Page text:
Rev. Alex Wilson
June 16, 2019
Rev. Alex Wilson

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Now this is not the end. It is not even the beginning of the end. But it is, perhaps, the end of the beginning. These words from Winston Churchill, sum up what it is we are about today. The church marks the Trinity today, and as St Augustine said about the trinity; try to understand it and you’ll lose your mind. Try to deny it and lose your soul. So today is important, not because we are trying to understand a mystery with scientific precision- rather, we come together to celebrate a mystical union which moves us from the known to the unknown, from safe to discomfort, from love into love- for the perfection of our souls. Now is not the end, but it is the end of the beginning, a beginning grounded in presence.

The gospel we just heard is found in John's farewell discourse, an important section for us because we hear again and again- in this post resurrection life- of the eternal presence and promise of God’s love all around us. Yet for the last 50 days of Easter, we have continued to question if what Jesus is, really is true. We just want that feeling of closeness back with the one we love so much, we want things to be the same as they were when we were in galilee- when life was easier. Think back to when we were first married, or first fell in love, or started that new job- everything seemed easier, happier, care free. Now life without Christ seems uncertain, unsure- how are we supposed to carry on without this person we love so much? All of our scripture this morning from the psalm, to proverbs, and romans, talks to us of our trust in God's presence in our lives, and the depth of relationship and care God created us for and in. Yet, we get to the edge of this farewell in John's Gospel and focus on the ending of something, rather than the beginning of something new. In John, we are shown that there is more to come and we won't understand it, but what is before us is the next stage in our journey.

Think about it for a second, what is it that we do here every Sunday in our liturgy? We practice the beginning of our presence, being present with God as God is present with us, calling us into new places, ministries, into new life. Yet, sunday sometimes does not make sense to us, in the moment. Sometimes the readings, hymns, sermons, and eucharist line up perfectly and we totally get it, like Gods talking to us directly. Sometimes we leave more confused than when we showed up, wondering why we bothered showing up at all. The hymns are a mess, no one greets you when you come in, my sermon is horrible, the wine tastes weird, and the bread seems stale. The moments we feel confused or uninspired about church/ faith are just as important as the moments we find ourselves on fire for God, because even in our confusion we are being shown something we won't fully understand just yet- a piece of our journey to come. Something that will continue to unfold as we go deeper within ourselves asking why we felt unsettled, unsure, affirmed, rejected, challenged or vibrantly free in our faith in this place. This is the end of our beginnings as Christians, as we leave the safety of the known, the light of the tomb and go out into the world, going deeper into the mystery of the Trinity in our lives.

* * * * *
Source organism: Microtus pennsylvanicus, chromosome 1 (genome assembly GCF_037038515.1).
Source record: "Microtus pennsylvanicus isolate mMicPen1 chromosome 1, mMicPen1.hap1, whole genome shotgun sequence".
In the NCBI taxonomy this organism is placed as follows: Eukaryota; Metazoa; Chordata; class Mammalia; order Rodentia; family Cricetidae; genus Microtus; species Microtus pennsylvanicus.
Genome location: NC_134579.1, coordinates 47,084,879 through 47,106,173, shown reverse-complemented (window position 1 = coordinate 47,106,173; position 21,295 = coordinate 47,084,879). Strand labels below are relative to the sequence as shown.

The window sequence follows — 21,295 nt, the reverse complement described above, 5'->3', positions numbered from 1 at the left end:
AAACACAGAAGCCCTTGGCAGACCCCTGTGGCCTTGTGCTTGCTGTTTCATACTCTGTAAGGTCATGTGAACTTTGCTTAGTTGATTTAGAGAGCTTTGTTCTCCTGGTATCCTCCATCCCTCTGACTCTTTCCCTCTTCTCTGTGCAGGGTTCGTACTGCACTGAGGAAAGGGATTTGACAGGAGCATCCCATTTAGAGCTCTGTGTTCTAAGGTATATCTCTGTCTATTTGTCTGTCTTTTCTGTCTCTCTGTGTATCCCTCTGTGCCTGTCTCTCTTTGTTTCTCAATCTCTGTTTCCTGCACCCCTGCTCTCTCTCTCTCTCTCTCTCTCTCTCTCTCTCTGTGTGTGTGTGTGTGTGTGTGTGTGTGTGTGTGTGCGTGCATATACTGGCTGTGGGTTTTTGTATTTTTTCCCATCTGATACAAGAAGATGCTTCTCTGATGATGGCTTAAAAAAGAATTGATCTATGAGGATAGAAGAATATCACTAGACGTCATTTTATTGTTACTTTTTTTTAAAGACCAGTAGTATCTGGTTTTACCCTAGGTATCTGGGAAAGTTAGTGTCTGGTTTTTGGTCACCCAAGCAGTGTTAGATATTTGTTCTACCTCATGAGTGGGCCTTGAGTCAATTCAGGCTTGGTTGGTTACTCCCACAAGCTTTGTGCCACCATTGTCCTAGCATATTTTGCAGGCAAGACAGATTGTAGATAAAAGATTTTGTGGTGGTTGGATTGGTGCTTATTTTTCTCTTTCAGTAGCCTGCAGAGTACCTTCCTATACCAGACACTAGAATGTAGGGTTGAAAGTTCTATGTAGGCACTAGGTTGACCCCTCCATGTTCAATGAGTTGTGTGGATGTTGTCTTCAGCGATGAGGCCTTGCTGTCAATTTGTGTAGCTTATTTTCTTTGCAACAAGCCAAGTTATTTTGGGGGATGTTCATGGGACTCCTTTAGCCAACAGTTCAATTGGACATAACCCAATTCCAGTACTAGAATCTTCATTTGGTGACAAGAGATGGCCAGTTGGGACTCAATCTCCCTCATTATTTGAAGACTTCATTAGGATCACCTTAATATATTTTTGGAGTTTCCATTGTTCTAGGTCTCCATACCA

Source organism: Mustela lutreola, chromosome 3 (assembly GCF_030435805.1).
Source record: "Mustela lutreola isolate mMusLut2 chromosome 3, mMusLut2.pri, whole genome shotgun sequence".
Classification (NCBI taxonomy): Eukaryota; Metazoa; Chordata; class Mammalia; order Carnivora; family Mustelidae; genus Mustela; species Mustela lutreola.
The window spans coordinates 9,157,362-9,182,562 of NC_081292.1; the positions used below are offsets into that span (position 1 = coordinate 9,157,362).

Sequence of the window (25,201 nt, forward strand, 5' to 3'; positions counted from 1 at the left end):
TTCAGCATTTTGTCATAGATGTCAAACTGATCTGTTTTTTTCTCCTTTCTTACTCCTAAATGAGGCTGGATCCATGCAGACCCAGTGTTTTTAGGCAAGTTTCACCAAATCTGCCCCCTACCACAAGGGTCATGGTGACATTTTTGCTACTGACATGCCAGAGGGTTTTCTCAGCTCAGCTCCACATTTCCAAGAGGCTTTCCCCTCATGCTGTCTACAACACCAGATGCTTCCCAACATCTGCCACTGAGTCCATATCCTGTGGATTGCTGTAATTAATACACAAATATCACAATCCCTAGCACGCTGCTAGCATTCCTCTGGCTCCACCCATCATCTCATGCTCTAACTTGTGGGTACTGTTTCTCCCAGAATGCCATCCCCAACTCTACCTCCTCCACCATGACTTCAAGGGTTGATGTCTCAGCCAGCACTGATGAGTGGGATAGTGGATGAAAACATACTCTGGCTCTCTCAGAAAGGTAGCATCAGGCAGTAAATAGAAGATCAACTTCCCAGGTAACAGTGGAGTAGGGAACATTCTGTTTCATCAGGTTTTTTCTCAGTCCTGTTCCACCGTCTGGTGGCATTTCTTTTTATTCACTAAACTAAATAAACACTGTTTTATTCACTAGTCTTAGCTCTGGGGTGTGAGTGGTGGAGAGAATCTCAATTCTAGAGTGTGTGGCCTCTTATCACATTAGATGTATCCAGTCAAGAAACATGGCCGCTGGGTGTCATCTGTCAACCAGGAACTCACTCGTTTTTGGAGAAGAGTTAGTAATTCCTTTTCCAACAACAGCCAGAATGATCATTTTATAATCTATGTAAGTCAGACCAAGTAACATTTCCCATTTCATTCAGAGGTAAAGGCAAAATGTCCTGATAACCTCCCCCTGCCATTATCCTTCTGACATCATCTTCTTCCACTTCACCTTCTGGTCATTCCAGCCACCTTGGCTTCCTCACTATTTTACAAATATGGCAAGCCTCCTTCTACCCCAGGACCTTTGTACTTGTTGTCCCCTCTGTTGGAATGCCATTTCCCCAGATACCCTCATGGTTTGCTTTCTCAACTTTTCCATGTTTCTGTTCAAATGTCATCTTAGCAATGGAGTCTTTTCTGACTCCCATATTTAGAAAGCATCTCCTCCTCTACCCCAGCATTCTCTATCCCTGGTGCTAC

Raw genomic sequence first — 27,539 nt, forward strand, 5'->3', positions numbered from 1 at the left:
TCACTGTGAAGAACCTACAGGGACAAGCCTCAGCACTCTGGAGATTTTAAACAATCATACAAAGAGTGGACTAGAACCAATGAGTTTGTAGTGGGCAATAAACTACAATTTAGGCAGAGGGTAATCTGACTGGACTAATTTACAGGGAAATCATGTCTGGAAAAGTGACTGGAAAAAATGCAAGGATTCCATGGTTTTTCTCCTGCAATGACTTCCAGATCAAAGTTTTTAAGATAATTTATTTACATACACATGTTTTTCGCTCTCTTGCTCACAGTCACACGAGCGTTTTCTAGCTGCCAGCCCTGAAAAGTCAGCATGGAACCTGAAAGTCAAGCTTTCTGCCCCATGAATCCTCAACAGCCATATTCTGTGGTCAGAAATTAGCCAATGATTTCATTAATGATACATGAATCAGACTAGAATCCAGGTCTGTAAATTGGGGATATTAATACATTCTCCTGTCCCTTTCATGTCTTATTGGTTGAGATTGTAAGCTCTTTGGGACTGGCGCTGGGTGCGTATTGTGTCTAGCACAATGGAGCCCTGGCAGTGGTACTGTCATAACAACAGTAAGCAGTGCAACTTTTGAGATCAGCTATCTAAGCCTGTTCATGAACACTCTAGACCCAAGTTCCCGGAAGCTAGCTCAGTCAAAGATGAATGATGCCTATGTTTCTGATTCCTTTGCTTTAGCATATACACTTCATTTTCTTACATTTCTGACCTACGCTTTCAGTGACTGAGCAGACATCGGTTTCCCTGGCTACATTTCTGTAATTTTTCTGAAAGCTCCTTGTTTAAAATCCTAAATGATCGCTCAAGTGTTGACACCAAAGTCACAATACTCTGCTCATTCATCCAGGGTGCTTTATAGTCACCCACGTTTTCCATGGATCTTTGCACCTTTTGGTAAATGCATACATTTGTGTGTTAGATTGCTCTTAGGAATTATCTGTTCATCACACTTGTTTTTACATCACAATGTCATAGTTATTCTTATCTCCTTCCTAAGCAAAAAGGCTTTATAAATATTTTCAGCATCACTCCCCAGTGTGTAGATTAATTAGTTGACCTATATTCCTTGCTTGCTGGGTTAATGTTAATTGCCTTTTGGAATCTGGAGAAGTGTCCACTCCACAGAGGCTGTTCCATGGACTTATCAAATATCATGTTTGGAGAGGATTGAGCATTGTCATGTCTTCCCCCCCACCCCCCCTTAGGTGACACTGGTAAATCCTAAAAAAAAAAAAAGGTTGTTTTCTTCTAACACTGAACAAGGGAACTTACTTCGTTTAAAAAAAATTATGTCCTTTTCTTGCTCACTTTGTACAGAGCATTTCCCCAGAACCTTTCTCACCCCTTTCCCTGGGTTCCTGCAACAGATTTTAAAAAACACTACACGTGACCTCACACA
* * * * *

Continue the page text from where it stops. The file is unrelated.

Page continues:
You see, this is the stuff of the trinity- in these real life moments of joy, sorrow, pain, anxiety, hope, desolation, Jesus is saying to you and I that his departure does not sever our relationship with him because of our invitation to presence with him. This invitation is held out for us in the Icon of the Trinity housed in our prayer station- three together talking, sharing a meal, with an open spot left for you and I to pull up a chair and join the conversation with all of who we are. This is a presence, in a meal, of God, which is so intimate and familiar that we feel totally heard, seen, and known, just like how our spouses, friends, and loved ones know and see us. A closeness of relationship that weaves together all of what we may feel are unconnected experiences or feelings into a life built for the kingdom work we are called to live today. And yet, this is not the end- there is still more we won’t understand!

Not being able to bare or understand what Christ is saying to us isn't about stupidity, we are created with capacity for many things. It's about the perpetual cycle of gathering ourselves, being transformed by presence, and being sent into new places because of what God is doing in our lives. This is why we mark our lives with the liturgy of the Eucharist every Sunday, and why we renew our baptismal vows throughout the year. In it we gather who we are, our questions and stories, we are transformed by the presence of Christ given to us in the Eucharist, and sent out into the world different but never alone because of it. But these moments are never the end of the work, but the end of our beginnings because by them we are invited to see the world differently, to be differently.

This, my friends, is the work of the Trinity in a nutshell. Go from this place and make friends in the name of Jesus, knowing that this is not the end- just the end of our beginnings and the start of our freedom in God's love. Share the stories of your real life, your anxiety, your fears, your love, your joy, your hopes, and listen to the other for the same. Be witnesses to the presence of Christ in the multi-faceted love story of our lives made fully alive in the presence of God to whose table we are invited to dwell with them today. Embrace the inner questions, the doubt, the silence, the joy, the mystery of our life, which is the creative force of God fully alive within us. This is not the end, says Jesus this morning, this is just the end of our beginning, the beginning of a church fully alive to the work of the spirit in the world. This is not the end, come and see!